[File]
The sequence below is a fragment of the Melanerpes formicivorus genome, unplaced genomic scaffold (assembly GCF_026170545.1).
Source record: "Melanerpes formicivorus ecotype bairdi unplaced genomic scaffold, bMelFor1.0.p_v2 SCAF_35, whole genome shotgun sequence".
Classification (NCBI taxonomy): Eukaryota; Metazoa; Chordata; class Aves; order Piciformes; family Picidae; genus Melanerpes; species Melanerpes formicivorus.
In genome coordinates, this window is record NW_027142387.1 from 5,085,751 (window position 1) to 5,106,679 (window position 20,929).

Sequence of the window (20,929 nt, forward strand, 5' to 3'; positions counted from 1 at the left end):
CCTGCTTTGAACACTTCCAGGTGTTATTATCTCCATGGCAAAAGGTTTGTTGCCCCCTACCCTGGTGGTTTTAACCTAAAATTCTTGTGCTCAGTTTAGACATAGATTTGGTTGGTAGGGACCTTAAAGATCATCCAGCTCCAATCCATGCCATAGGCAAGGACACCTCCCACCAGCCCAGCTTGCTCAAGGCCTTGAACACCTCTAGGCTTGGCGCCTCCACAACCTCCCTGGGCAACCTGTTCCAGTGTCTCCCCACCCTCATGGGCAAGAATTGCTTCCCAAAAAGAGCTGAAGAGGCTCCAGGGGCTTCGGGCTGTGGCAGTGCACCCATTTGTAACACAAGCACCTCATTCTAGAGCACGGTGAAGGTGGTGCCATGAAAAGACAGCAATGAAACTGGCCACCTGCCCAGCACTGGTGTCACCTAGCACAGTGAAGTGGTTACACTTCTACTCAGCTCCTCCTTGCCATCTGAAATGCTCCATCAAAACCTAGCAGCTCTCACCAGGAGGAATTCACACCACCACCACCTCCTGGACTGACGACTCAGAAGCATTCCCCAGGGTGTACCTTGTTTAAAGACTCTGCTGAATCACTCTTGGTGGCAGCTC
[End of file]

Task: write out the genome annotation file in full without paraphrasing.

The sequence below is a fragment of the Melanerpes formicivorus genome, unplaced genomic scaffold (assembly GCF_026170545.1).
Source record: "Melanerpes formicivorus ecotype bairdi unplaced genomic scaffold, bMelFor1.0.p_v2 SCAF_35, whole genome shotgun sequence".
Classification (NCBI taxonomy): Eukaryota; Metazoa; Chordata; class Aves; order Piciformes; family Picidae; genus Melanerpes; species Melanerpes formicivorus.
In genome coordinates, this window is record NW_027142387.1 from 5,085,751 (window position 1) to 5,106,679 (window position 20,929).

Sequence of the window (20,929 nt, forward strand, 5' to 3'; positions counted from 1 at the left end):
CCTGCTTTGAACACTTCCAGGTGTTATTATCTCCATGGCAAAAGGTTTGTTGCCCCCTACCCTGGTGGTTTTAACCTAAAATTCTTGTGCTCAGTTTAGACATAGATTTGGTTGGTAGGGACCTTAAAGATCATCCAGCTCCAATCCATGCCATAGGCAAGGACACCTCCCACCAGCCCAGCTTGCTCAAGGCCTTGAACACCTCTAGGCTTGGCGCCTCCACAACCTCCCTGGGCAACCTGTTCCAGTGTCTCCCCACCCTCATGGGCAAGAATTGCTTCCCAAAAAGAGCTGAAGAGGCTCCAGGGGCTTCGGGCTGTGGCAGTGCACCCATTTGTAACACAAGCACCTCATTCTAGAGCACGGTGAAGGTGGTGCCATGAAAAGACAGCAATGAAACTGGCCACCTGCCCAGCACTGGTGTCACCTAGCACAGTGAAGTGGTTACACTTCTACTCAGCTCCTCCTTGCCATCTGAAATGCTCCATCAAAACCTAGCAGCTCTCACCAGGAGGAATTCACACCACCACCACCTCCTGGACTGACGACTCAGAAGCATTCCCCAGGGTGTACCTTGTTTAAAGACTCTGCTGAATCACTCTTGGTGGCAGCTC